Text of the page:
The comments were made after former President Gayoom yesterday addressed members of the media upon returning from a visit to Bangladesh to criticise the appointments of two new DRP deputy leaders without holding elections at a national congress.

Speaking to Minivan News, Shareef said that claims by Gayoom, who became the party’s honorary head after retiring from active politics in 2010, were intended to “deceive” DRP members and supporters.

Shareef alleged that Gayoom was personally responsible for the addition of a clause within the party’s constitution that allows for the replacement of vacant senior DRP positions outside of an official national conference vote.

Appointments have become one of the main points of contention for the DRP of late after the dismissal of its former Deputy Leader Umar Naseer. This dismissal was linked to the eventual formation of a spin-off movement within the party known as the Z-DRP.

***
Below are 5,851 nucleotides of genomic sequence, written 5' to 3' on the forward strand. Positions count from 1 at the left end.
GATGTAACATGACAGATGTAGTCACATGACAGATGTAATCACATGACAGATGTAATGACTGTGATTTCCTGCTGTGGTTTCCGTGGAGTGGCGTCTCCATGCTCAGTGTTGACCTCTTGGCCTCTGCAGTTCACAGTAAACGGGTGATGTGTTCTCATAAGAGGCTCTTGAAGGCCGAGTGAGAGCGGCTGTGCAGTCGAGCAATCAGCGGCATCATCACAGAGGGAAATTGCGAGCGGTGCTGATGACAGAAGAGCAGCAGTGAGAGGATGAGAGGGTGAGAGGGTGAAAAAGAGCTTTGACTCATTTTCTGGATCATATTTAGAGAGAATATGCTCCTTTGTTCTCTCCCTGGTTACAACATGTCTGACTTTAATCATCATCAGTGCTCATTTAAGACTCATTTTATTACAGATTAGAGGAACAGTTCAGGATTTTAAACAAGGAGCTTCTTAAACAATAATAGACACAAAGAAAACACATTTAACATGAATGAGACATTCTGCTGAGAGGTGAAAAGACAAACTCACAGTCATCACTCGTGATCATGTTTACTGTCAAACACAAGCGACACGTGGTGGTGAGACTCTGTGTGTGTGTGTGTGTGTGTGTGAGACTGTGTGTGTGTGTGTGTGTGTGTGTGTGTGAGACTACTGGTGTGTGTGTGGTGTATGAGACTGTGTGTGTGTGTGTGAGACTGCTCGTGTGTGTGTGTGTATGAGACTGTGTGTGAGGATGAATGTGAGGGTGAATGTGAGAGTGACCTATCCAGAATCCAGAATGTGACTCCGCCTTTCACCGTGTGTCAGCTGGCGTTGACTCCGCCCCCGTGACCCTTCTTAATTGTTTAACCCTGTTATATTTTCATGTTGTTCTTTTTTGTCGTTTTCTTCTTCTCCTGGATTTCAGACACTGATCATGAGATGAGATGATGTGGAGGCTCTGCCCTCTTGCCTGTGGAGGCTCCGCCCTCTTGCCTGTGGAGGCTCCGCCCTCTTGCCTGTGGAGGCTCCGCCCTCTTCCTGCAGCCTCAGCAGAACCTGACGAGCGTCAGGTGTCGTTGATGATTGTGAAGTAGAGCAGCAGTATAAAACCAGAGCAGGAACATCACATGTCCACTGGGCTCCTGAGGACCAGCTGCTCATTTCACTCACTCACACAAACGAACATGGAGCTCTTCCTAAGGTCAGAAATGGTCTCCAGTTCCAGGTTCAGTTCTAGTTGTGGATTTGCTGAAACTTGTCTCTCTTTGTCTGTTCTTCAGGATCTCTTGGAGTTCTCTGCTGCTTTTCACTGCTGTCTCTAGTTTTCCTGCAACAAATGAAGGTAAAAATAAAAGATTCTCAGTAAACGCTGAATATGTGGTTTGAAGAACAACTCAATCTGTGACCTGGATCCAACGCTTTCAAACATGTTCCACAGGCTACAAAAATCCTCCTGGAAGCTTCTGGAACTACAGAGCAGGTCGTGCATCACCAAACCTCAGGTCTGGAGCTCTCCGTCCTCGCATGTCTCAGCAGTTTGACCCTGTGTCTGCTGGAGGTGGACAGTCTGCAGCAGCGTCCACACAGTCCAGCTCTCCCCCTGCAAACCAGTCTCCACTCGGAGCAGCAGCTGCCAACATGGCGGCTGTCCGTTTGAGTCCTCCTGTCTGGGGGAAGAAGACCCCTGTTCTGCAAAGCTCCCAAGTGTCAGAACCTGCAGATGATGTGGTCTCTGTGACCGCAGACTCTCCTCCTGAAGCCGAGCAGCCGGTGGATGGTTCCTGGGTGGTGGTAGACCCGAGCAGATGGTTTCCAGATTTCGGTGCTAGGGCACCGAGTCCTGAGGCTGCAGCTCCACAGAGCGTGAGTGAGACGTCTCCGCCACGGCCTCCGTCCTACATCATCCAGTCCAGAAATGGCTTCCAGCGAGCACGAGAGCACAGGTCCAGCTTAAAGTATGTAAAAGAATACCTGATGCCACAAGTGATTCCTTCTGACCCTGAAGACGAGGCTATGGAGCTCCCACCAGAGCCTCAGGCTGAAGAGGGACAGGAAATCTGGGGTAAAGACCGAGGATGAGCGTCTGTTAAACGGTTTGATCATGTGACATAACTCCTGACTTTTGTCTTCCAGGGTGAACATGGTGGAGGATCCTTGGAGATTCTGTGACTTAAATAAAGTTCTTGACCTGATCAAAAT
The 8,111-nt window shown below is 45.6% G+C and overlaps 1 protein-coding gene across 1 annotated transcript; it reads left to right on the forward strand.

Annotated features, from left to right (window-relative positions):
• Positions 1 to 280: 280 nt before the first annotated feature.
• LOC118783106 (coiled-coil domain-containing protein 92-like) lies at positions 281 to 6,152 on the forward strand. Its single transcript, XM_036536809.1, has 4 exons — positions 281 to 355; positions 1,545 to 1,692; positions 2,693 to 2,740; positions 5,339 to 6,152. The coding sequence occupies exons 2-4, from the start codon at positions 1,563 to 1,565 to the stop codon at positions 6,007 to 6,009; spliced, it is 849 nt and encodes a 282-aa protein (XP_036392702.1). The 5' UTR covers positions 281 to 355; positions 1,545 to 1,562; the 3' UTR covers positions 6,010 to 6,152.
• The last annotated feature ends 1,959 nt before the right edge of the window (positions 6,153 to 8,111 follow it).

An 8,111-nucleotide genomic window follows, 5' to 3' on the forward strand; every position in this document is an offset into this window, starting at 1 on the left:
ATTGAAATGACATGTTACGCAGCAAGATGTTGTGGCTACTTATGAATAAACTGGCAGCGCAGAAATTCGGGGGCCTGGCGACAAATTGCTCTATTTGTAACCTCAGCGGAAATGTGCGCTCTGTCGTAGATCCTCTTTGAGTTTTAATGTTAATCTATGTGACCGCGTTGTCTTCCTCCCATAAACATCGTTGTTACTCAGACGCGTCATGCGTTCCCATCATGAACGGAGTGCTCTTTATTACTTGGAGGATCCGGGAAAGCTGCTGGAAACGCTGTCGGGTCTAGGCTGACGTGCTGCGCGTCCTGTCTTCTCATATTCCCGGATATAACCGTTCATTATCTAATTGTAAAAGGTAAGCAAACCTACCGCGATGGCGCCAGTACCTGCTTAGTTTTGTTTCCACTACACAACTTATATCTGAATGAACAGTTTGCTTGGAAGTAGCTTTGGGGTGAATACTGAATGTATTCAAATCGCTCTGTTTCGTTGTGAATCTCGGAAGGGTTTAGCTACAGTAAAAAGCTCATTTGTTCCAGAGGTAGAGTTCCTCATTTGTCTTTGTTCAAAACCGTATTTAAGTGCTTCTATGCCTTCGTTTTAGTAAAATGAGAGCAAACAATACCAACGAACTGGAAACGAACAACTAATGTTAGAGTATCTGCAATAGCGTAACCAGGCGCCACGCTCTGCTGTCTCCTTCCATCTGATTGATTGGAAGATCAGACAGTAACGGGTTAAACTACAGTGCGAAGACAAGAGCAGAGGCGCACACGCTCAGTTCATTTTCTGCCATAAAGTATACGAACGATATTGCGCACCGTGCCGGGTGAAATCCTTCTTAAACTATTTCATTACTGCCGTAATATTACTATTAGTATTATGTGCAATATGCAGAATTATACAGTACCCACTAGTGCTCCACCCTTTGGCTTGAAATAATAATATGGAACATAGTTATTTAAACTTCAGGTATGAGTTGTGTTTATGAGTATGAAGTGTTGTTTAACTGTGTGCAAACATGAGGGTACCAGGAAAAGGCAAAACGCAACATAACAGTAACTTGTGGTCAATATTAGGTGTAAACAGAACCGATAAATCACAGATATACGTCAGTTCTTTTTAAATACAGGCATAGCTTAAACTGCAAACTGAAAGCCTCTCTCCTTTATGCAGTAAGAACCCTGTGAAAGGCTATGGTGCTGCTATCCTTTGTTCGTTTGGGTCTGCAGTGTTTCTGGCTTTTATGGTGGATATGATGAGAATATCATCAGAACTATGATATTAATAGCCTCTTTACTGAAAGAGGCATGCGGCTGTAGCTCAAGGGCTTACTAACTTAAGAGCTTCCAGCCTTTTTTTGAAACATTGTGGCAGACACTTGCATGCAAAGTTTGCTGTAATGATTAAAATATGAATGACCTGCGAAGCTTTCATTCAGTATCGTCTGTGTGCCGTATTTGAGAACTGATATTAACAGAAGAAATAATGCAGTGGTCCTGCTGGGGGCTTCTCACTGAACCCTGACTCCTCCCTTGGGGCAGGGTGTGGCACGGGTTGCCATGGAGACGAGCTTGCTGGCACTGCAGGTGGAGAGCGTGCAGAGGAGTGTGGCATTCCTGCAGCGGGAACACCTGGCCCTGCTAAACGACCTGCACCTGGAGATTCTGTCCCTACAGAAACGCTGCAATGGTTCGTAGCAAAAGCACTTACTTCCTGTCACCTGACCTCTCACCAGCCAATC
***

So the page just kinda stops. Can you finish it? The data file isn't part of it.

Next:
The formation of this spin-off group has led to an increasingly acrimonious relationship between serving party head Ahmed Thasmeen Ali and Gayoom himself.

However, Shareef claimed that Gayoom had personally approved amendments to the party’s constitution during the previous national congress that allowed for the DRP’s council to approve deputy leadership roles to replace departing members.

“I don’t think Gayoom has sincerity [in his actions].  He knows [the party’s] constitution and that it allows to temporarily fill positions legitimately until the next congress meeting,” he said.  “Back in the 2010 congress, there were many positions in the party we were unable to fill due to resignations.  Gayoom approved [this appointment process] under the party’s constitution.”